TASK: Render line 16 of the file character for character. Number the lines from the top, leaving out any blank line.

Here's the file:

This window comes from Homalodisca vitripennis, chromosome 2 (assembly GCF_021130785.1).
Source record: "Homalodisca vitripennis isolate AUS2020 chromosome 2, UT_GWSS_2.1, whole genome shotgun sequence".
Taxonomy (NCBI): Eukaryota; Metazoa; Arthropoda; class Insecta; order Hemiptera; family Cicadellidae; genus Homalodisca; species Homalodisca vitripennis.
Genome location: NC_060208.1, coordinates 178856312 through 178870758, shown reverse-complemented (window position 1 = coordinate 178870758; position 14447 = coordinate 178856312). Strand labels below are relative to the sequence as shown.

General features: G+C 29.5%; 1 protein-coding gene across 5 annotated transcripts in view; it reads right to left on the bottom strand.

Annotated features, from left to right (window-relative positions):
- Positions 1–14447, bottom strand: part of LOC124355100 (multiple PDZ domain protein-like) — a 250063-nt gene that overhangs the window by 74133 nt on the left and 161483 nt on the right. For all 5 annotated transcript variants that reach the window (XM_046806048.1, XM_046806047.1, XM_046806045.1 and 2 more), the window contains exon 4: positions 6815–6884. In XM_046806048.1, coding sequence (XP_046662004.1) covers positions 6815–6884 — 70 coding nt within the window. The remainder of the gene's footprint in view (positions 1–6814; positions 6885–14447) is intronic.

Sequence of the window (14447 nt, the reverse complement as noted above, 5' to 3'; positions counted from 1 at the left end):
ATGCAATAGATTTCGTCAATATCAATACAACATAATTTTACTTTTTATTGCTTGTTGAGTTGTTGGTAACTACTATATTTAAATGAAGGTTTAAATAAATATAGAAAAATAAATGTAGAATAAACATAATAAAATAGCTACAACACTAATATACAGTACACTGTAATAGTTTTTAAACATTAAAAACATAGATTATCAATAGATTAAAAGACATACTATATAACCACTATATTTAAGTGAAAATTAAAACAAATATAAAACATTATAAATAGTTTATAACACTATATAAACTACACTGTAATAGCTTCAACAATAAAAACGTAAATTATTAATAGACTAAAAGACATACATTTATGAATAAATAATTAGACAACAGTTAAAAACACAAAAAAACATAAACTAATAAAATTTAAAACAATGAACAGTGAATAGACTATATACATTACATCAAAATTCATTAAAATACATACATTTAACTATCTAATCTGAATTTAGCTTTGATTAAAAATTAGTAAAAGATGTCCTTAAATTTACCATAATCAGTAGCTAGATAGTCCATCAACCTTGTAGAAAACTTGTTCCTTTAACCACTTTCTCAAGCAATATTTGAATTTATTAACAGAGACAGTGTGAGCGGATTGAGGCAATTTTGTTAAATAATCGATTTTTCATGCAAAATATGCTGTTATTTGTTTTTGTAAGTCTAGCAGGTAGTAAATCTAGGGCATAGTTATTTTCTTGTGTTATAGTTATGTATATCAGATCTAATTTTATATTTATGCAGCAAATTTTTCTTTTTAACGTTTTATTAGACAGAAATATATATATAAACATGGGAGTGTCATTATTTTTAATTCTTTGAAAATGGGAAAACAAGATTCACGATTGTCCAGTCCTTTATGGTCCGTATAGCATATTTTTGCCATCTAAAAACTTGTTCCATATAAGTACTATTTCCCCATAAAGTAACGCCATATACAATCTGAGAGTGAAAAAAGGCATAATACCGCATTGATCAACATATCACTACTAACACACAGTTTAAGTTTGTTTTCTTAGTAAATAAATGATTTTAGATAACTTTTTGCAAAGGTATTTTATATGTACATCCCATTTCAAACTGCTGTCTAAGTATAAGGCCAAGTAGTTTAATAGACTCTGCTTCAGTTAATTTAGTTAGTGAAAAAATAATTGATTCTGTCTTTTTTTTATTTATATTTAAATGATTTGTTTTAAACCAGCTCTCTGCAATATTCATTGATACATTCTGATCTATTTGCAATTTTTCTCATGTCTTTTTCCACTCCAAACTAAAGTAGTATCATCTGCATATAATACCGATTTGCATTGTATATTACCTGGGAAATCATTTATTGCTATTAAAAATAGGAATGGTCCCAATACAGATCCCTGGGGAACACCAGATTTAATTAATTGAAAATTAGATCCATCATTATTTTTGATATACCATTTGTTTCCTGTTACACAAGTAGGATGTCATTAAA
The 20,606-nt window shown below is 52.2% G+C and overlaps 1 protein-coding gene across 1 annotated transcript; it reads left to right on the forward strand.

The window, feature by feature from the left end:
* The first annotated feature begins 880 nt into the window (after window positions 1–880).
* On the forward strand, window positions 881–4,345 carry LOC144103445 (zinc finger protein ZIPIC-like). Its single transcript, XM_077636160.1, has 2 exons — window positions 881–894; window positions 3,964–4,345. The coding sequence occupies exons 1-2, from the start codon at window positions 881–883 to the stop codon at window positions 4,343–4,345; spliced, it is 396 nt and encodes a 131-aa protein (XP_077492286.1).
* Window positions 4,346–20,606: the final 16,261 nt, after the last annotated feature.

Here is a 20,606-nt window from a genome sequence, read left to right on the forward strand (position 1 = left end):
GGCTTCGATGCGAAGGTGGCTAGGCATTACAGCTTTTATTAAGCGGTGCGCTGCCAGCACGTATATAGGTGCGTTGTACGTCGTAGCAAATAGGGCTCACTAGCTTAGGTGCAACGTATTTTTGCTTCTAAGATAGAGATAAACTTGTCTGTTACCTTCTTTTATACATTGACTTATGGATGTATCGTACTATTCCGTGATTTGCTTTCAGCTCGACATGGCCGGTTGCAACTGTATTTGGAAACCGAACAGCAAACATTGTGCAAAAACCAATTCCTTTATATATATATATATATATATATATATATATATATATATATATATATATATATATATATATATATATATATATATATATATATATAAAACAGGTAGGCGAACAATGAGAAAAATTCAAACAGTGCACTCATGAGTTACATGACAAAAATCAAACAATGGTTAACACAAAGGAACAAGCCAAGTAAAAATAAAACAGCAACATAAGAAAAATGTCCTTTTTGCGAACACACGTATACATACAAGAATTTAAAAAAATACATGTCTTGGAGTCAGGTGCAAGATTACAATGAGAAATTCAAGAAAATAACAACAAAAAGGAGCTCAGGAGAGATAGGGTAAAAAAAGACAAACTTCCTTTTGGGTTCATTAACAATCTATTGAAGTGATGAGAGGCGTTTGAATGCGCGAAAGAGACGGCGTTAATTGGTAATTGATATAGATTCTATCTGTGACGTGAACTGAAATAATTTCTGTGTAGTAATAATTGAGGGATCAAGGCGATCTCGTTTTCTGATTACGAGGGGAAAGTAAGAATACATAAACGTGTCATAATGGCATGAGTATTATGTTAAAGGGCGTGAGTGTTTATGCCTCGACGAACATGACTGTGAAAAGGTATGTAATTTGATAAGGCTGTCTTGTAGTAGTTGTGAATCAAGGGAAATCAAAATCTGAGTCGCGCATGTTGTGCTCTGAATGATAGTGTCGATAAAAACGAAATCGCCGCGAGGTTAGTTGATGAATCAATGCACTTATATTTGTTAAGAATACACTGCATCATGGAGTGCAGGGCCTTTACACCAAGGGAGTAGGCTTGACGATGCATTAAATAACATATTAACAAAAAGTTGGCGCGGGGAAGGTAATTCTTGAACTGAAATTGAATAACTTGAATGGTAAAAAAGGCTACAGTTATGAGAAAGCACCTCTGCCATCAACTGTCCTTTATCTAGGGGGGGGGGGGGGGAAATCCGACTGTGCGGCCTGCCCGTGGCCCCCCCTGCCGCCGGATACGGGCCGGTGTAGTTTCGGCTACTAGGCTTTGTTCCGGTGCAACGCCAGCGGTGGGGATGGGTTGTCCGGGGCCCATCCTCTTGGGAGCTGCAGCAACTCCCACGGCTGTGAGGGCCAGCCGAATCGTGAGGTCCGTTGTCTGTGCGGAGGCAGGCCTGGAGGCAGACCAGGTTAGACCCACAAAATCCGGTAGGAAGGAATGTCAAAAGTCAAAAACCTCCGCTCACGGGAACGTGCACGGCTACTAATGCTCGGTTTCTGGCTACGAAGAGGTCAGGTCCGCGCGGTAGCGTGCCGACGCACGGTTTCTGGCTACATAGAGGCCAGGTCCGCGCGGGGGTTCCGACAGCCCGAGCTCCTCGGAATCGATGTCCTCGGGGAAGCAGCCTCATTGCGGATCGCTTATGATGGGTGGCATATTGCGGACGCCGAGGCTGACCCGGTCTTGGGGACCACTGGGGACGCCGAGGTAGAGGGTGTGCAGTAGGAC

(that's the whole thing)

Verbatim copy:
GGCTTCGATGCGAAGGTGGCTAGGCATTACAGCTTTTATTAAGCGGTGCGCTGCCAGCACGTATATAGGTGCGTTGTACGTCGTAGCAAATAGGGCTCACTAGCTTAGGTGCAACGTATTTTTGCTTCTAAGATAGAGATAAACTTGTCTGTTACCTTCTTTTATACATTGACTTATGGATGTATCGTACTATTCCGTGATTTGCTTTCAGCTCGACATGGCCGGTTGCAACTGTATTTGGAAACCGAACAGCAAACATTGTGCAAAAACCAATTCCTTTATATATATATATATATATATATATATATATATATATATATATATATATATATATATATATATATATATATATATATATATATATAAAACAGGTAGGCGAACAATGAGAAAAATTCAAACAGTGCACTCATGAGTTACATGACAAAAATCAAACAATGGTTAACACAAAGGAACAAGCCAAGTAAAAATAAAACAGCAACATAAGAAAAATGTCCTTTTTGCGAACACACGTATACATACAAGAATTTAAAAAAATACATGTCTTGGAGTCAGGTGCAAGATTACAATGAGAAATTCAAGAAAATAACAACAAAAAGGAGCTCAGGAGAGATAGGGTAAAAAAAGACAAACTTCCTTTTGGGTTCATTAACAATCTATTGAAGTGATGAGAGGCGTTTGAATGCGCGAAAGAGACGGCGTTAATTGGTAATTGATATAGATTCTATCTGTGACGTGAACTGAAATAATTTCTGTGTAGTAATAATTGAGGGATCAAGGCGATCTCGTTTTCTGATTACGAGGGGAAAGTAAGAATACATAAACGTGTCATAATGGCATGAGTATTATGTTAAAGGGCGTGAGTGTTTATGCCTCGACGAACATGACTGTGAAAAGGTATGTAATTTGATAAGGCTGTCTTGTAGTAGTTGTGAATCAAGGGAAATCAAAATCTGAGTCGCGCATGTTGTGCTCTGAATGATAGTGTCGATAAAAACGAAATCGCCGCGAGGTTAGTTGATGAATCAATGCACTTATATTTGTTAAGAATACACTGCATCATGGAGTGCAGGGCCTTTACACCAAGGGAGTAGGCTTGACGATGCATTAAATAACATATTAACAAAAAGTTGGCGCGGGGAAGGTAATTCTTGAACTGAAATTGAATAACTTGAATGGTAAAAAAGGCTACAGTTATGAGAAAGCACCTCTGCCATCAACTGTCCTTTATCTAGGGGGGGGGGGGGGGAAATCCGACTGTGCGGCCTGCCCGTGGCCCCCCCTGCCGCCGGATACGGGCCGGTGTAGTTTCGGCTACTAGGCTTTGTTCCGGTGCAACGCCAGCGGTGGGGATGGGTTGTCCGGGGCCCATCCTCTTGGGAGCTGCAGCAACTCCCACGGCTGTGAGGGCCAGCCGAATCGTGAGGTCCGTTGTCTGTGCGGAGGCAGGCCTGGAGGCAGACCAGGTTAGACCCACAAAATCCGGTAGGAAGGAATGTCAAAAGTCAAAAACCTCCGCTCACGGGAACGTGCACGGCTACTAATGCTCGGTTTCTGGCTACGAAGAGGTCAGGTCCGCGCGGTAGCGTGCCGACGCACGGTTTCTGGCTACATAGAGGCCAGGTCCGCGCGGGGGTTCCGACAGCCCGAGCTCCTCGGAATCGATGTCCTCGGGGAAGCAGCCTCATTGCGGATCGCTTATGATGGGTGGCATATTGCGGACGCCGAGGCTGACCCGGTCTTGGGGACCACTGGGGACGCCGAGGTAGAGGGTGTGCAGTAGGAC